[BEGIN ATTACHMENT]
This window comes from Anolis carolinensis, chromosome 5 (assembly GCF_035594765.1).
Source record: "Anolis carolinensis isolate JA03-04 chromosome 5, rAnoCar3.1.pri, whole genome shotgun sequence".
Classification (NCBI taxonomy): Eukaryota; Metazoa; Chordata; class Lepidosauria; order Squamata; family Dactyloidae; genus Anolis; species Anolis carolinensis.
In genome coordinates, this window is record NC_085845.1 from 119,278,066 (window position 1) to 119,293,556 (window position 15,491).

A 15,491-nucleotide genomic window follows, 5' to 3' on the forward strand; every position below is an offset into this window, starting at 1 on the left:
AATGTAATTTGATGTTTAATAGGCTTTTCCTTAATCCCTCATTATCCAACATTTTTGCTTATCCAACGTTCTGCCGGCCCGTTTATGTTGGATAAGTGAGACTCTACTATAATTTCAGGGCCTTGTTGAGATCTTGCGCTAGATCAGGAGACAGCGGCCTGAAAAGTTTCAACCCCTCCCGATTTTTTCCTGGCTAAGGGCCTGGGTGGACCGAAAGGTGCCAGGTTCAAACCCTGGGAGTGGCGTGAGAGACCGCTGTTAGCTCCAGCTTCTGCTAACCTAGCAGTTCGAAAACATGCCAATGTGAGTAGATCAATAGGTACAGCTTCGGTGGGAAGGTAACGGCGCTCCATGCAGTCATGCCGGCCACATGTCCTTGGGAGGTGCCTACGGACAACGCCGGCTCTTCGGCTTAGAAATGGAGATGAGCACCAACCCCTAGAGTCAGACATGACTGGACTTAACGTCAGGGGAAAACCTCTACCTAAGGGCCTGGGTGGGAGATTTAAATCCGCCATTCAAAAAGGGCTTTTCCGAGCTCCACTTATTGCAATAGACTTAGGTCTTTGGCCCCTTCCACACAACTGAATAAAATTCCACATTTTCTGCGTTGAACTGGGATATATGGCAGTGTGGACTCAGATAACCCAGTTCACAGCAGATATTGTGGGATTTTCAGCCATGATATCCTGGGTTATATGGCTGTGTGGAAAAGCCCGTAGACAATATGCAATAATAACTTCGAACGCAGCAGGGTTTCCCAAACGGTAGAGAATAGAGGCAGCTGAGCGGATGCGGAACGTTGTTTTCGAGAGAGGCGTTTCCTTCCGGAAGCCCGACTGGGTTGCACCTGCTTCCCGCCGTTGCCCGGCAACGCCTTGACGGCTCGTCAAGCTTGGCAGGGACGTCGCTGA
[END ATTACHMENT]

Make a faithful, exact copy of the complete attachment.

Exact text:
This window comes from Anolis carolinensis, chromosome 5 (assembly GCF_035594765.1).
Source record: "Anolis carolinensis isolate JA03-04 chromosome 5, rAnoCar3.1.pri, whole genome shotgun sequence".
Classification (NCBI taxonomy): Eukaryota; Metazoa; Chordata; class Lepidosauria; order Squamata; family Dactyloidae; genus Anolis; species Anolis carolinensis.
In genome coordinates, this window is record NC_085845.1 from 119,278,066 (window position 1) to 119,293,556 (window position 15,491).

A 15,491-nucleotide genomic window follows, 5' to 3' on the forward strand; every position below is an offset into this window, starting at 1 on the left:
AATGTAATTTGATGTTTAATAGGCTTTTCCTTAATCCCTCATTATCCAACATTTTTGCTTATCCAACGTTCTGCCGGCCCGTTTATGTTGGATAAGTGAGACTCTACTATAATTTCAGGGCCTTGTTGAGATCTTGCGCTAGATCAGGAGACAGCGGCCTGAAAAGTTTCAACCCCTCCCGATTTTTTCCTGGCTAAGGGCCTGGGTGGACCGAAAGGTGCCAGGTTCAAACCCTGGGAGTGGCGTGAGAGACCGCTGTTAGCTCCAGCTTCTGCTAACCTAGCAGTTCGAAAACATGCCAATGTGAGTAGATCAATAGGTACAGCTTCGGTGGGAAGGTAACGGCGCTCCATGCAGTCATGCCGGCCACATGTCCTTGGGAGGTGCCTACGGACAACGCCGGCTCTTCGGCTTAGAAATGGAGATGAGCACCAACCCCTAGAGTCAGACATGACTGGACTTAACGTCAGGGGAAAACCTCTACCTAAGGGCCTGGGTGGGAGATTTAAATCCGCCATTCAAAAAGGGCTTTTCCGAGCTCCACTTATTGCAATAGACTTAGGTCTTTGGCCCCTTCCACACAACTGAATAAAATTCCACATTTTCTGCGTTGAACTGGGATATATGGCAGTGTGGACTCAGATAACCCAGTTCACAGCAGATATTGTGGGATTTTCAGCCATGATATCCTGGGTTATATGGCTGTGTGGAAAAGCCCGTAGACAATATGCAATAATAACTTCGAACGCAGCAGGGTTTCCCAAACGGTAGAGAATAGAGGCAGCTGAGCGGATGCGGAACGTTGTTTTCGAGAGAGGCGTTTCCTTCCGGAAGCCCGACTGGGTTGCACCTGCTTCCCGCCGTTGCCCGGCAACGCCTTGACGGCTCGTCAAGCTTGGCAGGGACGTCGCTGA